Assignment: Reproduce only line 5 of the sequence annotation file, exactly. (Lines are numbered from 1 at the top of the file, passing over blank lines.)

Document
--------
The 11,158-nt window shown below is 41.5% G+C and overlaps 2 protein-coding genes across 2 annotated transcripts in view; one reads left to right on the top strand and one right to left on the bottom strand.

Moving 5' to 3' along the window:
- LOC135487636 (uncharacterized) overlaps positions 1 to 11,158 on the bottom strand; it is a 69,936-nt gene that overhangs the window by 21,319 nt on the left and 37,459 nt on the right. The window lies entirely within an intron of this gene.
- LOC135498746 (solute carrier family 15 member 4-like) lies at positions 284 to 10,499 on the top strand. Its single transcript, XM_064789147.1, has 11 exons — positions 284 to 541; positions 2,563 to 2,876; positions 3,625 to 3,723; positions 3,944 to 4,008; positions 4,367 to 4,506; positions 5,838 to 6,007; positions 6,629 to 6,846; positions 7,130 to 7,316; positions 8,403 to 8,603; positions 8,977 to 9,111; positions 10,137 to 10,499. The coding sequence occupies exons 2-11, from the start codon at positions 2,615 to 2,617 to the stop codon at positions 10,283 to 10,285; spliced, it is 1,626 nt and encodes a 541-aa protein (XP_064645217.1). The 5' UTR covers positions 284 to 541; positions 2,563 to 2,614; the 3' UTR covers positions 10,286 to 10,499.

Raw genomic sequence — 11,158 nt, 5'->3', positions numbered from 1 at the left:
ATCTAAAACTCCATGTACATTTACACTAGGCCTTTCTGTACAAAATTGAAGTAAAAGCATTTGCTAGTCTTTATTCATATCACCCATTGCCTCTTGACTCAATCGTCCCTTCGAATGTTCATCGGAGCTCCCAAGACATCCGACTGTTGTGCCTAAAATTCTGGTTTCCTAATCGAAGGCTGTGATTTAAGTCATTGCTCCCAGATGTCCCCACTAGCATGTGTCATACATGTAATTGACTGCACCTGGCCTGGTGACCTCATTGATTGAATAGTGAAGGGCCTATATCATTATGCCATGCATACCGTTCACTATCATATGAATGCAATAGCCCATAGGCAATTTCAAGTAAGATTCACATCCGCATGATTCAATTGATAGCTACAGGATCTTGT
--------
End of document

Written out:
Raw genomic sequence — 11,158 nt, 5'->3', positions numbered from 1 at the left: